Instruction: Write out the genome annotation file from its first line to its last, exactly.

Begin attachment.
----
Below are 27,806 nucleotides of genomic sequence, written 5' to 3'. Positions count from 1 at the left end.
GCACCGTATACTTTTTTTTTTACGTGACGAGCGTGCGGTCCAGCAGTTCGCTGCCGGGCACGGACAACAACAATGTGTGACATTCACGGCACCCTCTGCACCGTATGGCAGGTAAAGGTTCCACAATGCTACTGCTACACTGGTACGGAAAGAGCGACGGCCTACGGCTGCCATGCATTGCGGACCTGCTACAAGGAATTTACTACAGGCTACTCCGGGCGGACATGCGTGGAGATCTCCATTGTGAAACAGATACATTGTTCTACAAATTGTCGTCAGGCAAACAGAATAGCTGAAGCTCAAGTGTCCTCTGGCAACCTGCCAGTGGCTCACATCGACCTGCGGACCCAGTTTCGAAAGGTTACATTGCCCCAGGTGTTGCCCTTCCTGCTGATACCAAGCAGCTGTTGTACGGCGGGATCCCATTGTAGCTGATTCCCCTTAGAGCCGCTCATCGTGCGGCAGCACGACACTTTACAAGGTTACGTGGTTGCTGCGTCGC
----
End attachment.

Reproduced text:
Below are 27,806 nucleotides of genomic sequence, written 5' to 3'. Positions count from 1 at the left end.
GCACCGTATACTTTTTTTTTTACGTGACGAGCGTGCGGTCCAGCAGTTCGCTGCCGGGCACGGACAACAACAATGTGTGACATTCACGGCACCCTCTGCACCGTATGGCAGGTAAAGGTTCCACAATGCTACTGCTACACTGGTACGGAAAGAGCGACGGCCTACGGCTGCCATGCATTGCGGACCTGCTACAAGGAATTTACTACAGGCTACTCCGGGCGGACATGCGTGGAGATCTCCATTGTGAAACAGATACATTGTTCTACAAATTGTCGTCAGGCAAACAGAATAGCTGAAGCTCAAGTGTCCTCTGGCAACCTGCCAGTGGCTCACATCGACCTGCGGACCCAGTTTCGAAAGGTTACATTGCCCCAGGTGTTGCCCTTCCTGCTGATACCAAGCAGCTGTTGTACGGCGGGATCCCATTGTAGCTGATTCCCCTTAGAGCCGCTCATCGTGCGGCAGCACGACACTTTACAAGGTTACGTGGTTGCTGCGTCGC